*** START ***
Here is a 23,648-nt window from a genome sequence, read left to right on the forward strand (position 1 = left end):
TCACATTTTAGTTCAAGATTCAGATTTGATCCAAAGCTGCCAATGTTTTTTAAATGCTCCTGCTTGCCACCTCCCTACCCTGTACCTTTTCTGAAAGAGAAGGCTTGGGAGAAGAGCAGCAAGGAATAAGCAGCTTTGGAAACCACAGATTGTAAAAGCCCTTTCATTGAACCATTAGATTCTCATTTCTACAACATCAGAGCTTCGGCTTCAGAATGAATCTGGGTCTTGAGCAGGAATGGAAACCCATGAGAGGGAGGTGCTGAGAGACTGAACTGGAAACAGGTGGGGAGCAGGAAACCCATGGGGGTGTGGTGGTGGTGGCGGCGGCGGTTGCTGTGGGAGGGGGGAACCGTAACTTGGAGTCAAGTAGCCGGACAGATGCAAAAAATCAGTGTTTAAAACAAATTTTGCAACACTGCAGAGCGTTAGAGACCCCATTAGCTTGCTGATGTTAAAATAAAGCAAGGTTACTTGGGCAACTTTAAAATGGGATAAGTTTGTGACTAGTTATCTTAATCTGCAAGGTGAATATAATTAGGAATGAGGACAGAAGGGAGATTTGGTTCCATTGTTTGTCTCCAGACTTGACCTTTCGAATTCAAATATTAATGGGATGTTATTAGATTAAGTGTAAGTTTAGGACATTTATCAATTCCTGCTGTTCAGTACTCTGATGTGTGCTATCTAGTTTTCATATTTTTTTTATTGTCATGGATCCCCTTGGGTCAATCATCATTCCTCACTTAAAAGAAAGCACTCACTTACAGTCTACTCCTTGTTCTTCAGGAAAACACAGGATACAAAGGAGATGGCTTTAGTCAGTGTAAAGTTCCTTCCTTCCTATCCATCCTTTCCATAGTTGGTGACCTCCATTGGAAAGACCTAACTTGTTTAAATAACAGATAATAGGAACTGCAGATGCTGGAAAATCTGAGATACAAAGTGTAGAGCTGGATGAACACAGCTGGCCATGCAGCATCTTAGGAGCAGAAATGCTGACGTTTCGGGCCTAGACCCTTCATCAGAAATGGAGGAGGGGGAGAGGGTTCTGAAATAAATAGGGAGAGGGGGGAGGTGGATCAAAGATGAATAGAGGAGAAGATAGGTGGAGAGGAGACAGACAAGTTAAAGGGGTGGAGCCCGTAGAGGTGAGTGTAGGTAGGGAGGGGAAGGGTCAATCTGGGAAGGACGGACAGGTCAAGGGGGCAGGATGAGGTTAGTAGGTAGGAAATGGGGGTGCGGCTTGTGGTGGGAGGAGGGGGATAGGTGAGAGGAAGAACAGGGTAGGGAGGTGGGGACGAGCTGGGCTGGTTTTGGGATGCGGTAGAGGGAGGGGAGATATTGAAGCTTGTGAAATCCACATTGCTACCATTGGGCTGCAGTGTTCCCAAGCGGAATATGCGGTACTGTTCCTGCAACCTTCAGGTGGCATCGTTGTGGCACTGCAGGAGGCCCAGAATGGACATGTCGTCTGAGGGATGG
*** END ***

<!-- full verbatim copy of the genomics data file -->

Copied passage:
Here is a 23,648-nt window from a genome sequence, read left to right on the forward strand (position 1 = left end):
TCACATTTTAGTTCAAGATTCAGATTTGATCCAAAGCTGCCAATGTTTTTTAAATGCTCCTGCTTGCCACCTCCCTACCCTGTACCTTTTCTGAAAGAGAAGGCTTGGGAGAAGAGCAGCAAGGAATAAGCAGCTTTGGAAACCACAGATTGTAAAAGCCCTTTCATTGAACCATTAGATTCTCATTTCTACAACATCAGAGCTTCGGCTTCAGAATGAATCTGGGTCTTGAGCAGGAATGGAAACCCATGAGAGGGAGGTGCTGAGAGACTGAACTGGAAACAGGTGGGGAGCAGGAAACCCATGGGGGTGTGGTGGTGGTGGCGGCGGCGGTTGCTGTGGGAGGGGGGAACCGTAACTTGGAGTCAAGTAGCCGGACAGATGCAAAAAATCAGTGTTTAAAACAAATTTTGCAACACTGCAGAGCGTTAGAGACCCCATTAGCTTGCTGATGTTAAAATAAAGCAAGGTTACTTGGGCAACTTTAAAATGGGATAAGTTTGTGACTAGTTATCTTAATCTGCAAGGTGAATATAATTAGGAATGAGGACAGAAGGGAGATTTGGTTCCATTGTTTGTCTCCAGACTTGACCTTTCGAATTCAAATATTAATGGGATGTTATTAGATTAAGTGTAAGTTTAGGACATTTATCAATTCCTGCTGTTCAGTACTCTGATGTGTGCTATCTAGTTTTCATATTTTTTTTATTGTCATGGATCCCCTTGGGTCAATCATCATTCCTCACTTAAAAGAAAGCACTCACTTACAGTCTACTCCTTGTTCTTCAGGAAAACACAGGATACAAAGGAGATGGCTTTAGTCAGTGTAAAGTTCCTTCCTTCCTATCCATCCTTTCCATAGTTGGTGACCTCCATTGGAAAGACCTAACTTGTTTAAATAACAGATAATAGGAACTGCAGATGCTGGAAAATCTGAGATACAAAGTGTAGAGCTGGATGAACACAGCTGGCCATGCAGCATCTTAGGAGCAGAAATGCTGACGTTTCGGGCCTAGACCCTTCATCAGAAATGGAGGAGGGGGAGAGGGTTCTGAAATAAATAGGGAGAGGGGGGAGGTGGATCAAAGATGAATAGAGGAGAAGATAGGTGGAGAGGAGACAGACAAGTTAAAGGGGTGGAGCCCGTAGAGGTGAGTGTAGGTAGGGAGGGGAAGGGTCAATCTGGGAAGGACGGACAGGTCAAGGGGGCAGGATGAGGTTAGTAGGTAGGAAATGGGGGTGCGGCTTGTGGTGGGAGGAGGGGGATAGGTGAGAGGAAGAACAGGGTAGGGAGGTGGGGACGAGCTGGGCTGGTTTTGGGATGCGGTAGAGGGAGGGGAGATATTGAAGCTTGTGAAATCCACATTGCTACCATTGGGCTGCAGTGTTCCCAAGCGGAATATGCGGTACTGTTCCTGCAACCTTCAGGTGGCATCGTTGTGGCACTGCAGGAGGCCCAGAATGGACATGTCGTCTGAGGGATGG